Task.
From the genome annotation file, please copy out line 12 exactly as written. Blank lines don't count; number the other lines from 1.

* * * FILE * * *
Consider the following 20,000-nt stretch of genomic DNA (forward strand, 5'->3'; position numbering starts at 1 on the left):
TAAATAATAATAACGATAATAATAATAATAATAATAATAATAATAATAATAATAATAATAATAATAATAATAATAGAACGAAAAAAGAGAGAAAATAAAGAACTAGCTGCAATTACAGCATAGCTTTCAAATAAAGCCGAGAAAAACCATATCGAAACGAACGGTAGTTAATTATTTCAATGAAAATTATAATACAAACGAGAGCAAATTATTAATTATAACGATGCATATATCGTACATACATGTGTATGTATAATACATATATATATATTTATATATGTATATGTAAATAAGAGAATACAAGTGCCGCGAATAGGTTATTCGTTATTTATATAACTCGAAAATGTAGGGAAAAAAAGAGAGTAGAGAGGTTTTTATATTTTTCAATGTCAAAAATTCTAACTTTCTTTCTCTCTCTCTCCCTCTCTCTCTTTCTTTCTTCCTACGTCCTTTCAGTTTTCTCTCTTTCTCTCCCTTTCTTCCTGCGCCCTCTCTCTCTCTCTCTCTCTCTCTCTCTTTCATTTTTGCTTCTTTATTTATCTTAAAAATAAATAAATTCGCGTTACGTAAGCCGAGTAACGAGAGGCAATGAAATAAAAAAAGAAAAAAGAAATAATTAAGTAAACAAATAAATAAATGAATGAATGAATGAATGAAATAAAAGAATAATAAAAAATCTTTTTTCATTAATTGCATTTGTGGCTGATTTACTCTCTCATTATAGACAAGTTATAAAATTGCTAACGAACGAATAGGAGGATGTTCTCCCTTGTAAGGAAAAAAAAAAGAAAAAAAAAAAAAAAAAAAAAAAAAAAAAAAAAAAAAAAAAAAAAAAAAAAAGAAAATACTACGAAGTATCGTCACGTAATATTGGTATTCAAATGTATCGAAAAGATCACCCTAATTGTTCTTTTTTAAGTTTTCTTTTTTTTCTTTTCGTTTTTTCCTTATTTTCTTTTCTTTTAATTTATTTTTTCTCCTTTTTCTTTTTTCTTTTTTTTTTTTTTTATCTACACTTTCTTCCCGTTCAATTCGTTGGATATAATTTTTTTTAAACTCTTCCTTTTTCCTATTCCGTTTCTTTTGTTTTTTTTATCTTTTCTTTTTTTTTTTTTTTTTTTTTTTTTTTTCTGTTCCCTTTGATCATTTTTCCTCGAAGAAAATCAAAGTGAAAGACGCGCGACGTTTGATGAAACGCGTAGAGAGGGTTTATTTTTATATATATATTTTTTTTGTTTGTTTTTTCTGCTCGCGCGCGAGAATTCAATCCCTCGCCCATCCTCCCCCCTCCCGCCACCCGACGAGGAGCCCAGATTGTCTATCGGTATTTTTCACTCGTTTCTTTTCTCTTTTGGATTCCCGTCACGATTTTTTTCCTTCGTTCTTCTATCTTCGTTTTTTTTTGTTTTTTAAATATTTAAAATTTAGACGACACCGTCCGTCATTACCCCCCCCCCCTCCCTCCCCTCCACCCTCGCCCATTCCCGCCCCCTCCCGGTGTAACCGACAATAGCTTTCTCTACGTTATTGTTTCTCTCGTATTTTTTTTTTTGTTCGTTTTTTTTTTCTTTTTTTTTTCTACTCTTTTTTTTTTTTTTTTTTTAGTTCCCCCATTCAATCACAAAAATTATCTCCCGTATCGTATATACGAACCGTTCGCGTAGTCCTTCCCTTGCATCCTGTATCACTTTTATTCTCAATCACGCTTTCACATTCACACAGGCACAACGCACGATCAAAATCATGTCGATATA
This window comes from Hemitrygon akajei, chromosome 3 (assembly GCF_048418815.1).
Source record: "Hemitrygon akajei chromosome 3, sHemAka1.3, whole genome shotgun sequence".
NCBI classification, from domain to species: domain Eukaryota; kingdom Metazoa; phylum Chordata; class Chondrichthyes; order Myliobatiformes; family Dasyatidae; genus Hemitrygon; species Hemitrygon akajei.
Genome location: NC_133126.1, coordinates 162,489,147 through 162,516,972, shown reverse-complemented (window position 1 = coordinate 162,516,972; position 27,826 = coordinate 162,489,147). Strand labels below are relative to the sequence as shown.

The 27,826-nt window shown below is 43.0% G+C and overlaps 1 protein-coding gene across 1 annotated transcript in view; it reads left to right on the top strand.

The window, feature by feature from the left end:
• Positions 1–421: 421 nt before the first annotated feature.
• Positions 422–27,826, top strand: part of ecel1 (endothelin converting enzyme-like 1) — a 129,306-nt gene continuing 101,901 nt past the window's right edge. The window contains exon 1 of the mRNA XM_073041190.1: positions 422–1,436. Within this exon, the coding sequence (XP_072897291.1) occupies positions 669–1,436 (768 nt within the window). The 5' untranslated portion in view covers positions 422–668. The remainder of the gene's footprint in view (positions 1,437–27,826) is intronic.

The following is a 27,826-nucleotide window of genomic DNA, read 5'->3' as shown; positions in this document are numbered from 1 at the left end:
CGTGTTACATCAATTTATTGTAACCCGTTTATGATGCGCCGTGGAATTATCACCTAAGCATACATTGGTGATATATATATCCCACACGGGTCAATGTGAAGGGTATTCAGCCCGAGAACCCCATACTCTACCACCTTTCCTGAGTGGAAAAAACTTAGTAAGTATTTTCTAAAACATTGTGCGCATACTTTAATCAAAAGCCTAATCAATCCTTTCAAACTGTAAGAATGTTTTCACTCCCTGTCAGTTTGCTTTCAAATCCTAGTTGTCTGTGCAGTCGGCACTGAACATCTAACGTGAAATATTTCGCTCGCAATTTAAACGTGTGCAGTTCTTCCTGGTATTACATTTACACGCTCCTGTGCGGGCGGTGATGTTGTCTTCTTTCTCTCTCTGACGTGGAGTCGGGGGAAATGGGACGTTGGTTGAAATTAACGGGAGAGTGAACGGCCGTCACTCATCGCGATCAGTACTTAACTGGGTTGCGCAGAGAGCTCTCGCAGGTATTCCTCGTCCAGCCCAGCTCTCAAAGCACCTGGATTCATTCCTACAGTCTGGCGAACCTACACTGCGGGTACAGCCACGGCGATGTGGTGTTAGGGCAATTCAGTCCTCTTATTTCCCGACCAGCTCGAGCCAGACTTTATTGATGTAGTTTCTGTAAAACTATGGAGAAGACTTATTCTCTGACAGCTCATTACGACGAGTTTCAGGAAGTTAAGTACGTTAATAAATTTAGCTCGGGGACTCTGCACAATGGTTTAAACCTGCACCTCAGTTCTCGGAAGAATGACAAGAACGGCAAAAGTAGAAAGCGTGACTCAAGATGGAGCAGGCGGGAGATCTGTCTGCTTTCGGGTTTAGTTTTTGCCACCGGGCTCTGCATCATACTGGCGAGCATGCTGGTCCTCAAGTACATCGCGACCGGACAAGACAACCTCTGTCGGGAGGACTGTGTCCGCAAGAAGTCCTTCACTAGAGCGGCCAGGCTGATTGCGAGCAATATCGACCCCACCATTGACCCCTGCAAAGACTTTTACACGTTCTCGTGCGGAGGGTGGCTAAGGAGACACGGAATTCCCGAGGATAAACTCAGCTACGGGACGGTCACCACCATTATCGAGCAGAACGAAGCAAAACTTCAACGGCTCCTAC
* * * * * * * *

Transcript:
CGTGTTACATCAATTTATTGTAACCCGTTTATGATGCGCCGTGGAATTATCACCTAAGCATACATTGGTGATATATATATCCCACACGGGTCAATGTGAAGGGTATTCAGCCCGAGAACCCCATACTCTACCACCTTTCCTGAGTGGAAAAAACTTAGTAAGTATTTTCTAAAACATTGTGCGCATACTTTAATCAAAAGCCTAATCAATCCTTTCAAACTGTAAGAATGTTTTCACTCCCTGTCAGTTTGCTTTCAAATCCTAGTTGTCTGTGCAGTCGGCACTGAACATCTAACGTGAAATATTTCGCTCGCAATTTAAACGTGTGCAGTTCTTCCTGGTATTACATTTACACGCTCCTGTGCGGGCGGTGATGTTGTCTTCTTTCTCTCTCTGACGTGGAGTCGGGGGAAATGGGACGTTGGTTGAAATTAACGGGAGAGTGAACGGCCGTCACTCATCGCGATCAGTACTTAACTGGGTTGCGCAGAGAGCTCTCGCAGGTATTCCTCGTCCAGCCCAGCTCTCAAAGCACCTGGATTCATTCCTACAGTCTGGCGAACCTACACTGCGGGTACAGCCACGGCGATGTGGTGTTAGGGCAATTCAGTCCTCTTATTTCCCGACCAGCTCGAGCCAGACTTTATTGATGTAGTTTCTGTAAAACTATGGAGAAGACTTATTCTCTGACAGCTCATTACGACGAGTTTCAGGAAGTTAAGTACGTTAATAAATTTAGCTCGGGGACTCTGCACAATGGTTTAAACCTGCACCTCAGTTCTCGGAAGAATGACAAGAACGGCAAAAGTAGAAAGCGTGACTCAAGATGGAGCAGGCGGGAGATCTGTCTGCTTTCGGGTTTAGTTTTTGCCACCGGGCTCTGCATCATACTGGCGAGCATGCTGGTCCTCAAGTACATCGCGACCGGACAAGACAACCTCTGTCGGGAGGACTGTGTCCGCAAGAAGTCCTTCACTAGAGCGGCCAGGCTGATTGCGAGCAATATCGACCCCACCATTGACCCCTGCAAAGACTTTTACACGTTCTCGTGCGGAGGGTGGCTAAGGAGACACGGAATTCCCGAGGATAAACTCAGCTACGGGACGGTCACCACCATTATCGAGCAGAACGAAGCAAAACTTCAACGGCTCCTAC